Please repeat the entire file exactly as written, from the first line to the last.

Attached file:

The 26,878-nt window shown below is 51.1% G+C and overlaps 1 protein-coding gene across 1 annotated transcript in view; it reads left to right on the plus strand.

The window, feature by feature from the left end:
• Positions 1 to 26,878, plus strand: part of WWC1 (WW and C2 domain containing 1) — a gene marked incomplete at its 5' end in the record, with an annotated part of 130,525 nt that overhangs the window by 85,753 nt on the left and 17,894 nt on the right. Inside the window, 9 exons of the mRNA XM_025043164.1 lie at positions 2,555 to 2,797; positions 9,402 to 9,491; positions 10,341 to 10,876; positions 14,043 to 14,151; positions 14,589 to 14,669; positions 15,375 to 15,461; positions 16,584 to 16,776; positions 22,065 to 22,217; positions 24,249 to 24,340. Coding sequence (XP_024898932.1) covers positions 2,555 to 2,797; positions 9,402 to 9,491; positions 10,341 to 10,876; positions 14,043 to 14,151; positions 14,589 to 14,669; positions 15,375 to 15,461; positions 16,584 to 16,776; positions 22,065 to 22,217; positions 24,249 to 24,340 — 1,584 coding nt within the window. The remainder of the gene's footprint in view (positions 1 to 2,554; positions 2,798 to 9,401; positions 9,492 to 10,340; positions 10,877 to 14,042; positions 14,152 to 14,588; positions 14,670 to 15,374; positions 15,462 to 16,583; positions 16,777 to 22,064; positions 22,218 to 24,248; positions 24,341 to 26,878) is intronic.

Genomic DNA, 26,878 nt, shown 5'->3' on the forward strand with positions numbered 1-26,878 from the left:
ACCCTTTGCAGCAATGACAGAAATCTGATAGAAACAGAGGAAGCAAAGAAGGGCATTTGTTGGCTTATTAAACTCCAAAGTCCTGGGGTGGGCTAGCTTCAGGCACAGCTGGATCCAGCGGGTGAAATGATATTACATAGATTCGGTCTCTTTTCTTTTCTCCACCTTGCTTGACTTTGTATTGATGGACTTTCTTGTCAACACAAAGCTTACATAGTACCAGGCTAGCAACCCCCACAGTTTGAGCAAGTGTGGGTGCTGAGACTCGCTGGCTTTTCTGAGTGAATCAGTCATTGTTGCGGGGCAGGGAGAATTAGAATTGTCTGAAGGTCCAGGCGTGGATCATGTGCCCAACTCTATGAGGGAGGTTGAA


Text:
The 26,878-nt window shown below is 51.1% G+C and overlaps 1 protein-coding gene across 1 annotated transcript in view; it reads left to right on the plus strand.

The window, feature by feature from the left end:
• Positions 1 to 26,878, plus strand: part of WWC1 (WW and C2 domain containing 1) — a gene marked incomplete at its 5' end in the record, with an annotated part of 130,525 nt that overhangs the window by 85,753 nt on the left and 17,894 nt on the right. Inside the window, 9 exons of the mRNA XM_025043164.1 lie at positions 2,555 to 2,797; positions 9,402 to 9,491; positions 10,341 to 10,876; positions 14,043 to 14,151; positions 14,589 to 14,669; positions 15,375 to 15,461; positions 16,584 to 16,776; positions 22,065 to 22,217; positions 24,249 to 24,340. Coding sequence (XP_024898932.1) covers positions 2,555 to 2,797; positions 9,402 to 9,491; positions 10,341 to 10,876; positions 14,043 to 14,151; positions 14,589 to 14,669; positions 15,375 to 15,461; positions 16,584 to 16,776; positions 22,065 to 22,217; positions 24,249 to 24,340 — 1,584 coding nt within the window. The remainder of the gene's footprint in view (positions 1 to 2,554; positions 2,798 to 9,401; positions 9,492 to 10,340; positions 10,877 to 14,042; positions 14,152 to 14,588; positions 14,670 to 15,374; positions 15,462 to 16,583; positions 16,777 to 22,064; positions 22,218 to 24,248; positions 24,341 to 26,878) is intronic.

Genomic DNA, 26,878 nt, shown 5'->3' on the forward strand with positions numbered 1-26,878 from the left:
ACCCTTTGCAGCAATGACAGAAATCTGATAGAAACAGAGGAAGCAAAGAAGGGCATTTGTTGGCTTATTAAACTCCAAAGTCCTGGGGTGGGCTAGCTTCAGGCACAGCTGGATCCAGCGGGTGAAATGATATTACATAGATTCGGTCTCTTTTCTTTTCTCCACCTTGCTTGACTTTGTATTGATGGACTTTCTTGTCAACACAAAGCTTACATAGTACCAGGCTAGCAACCCCCACAGTTTGAGCAAGTGTGGGTGCTGAGACTCGCTGGCTTTTCTGAGTGAATCAGTCATTGTTGCGGGGCAGGGAGAATTAGAATTGTCTGAAGGTCCAGGCGTGGATCATGTGCCCAACTCTATGAGGGAGGTTGAA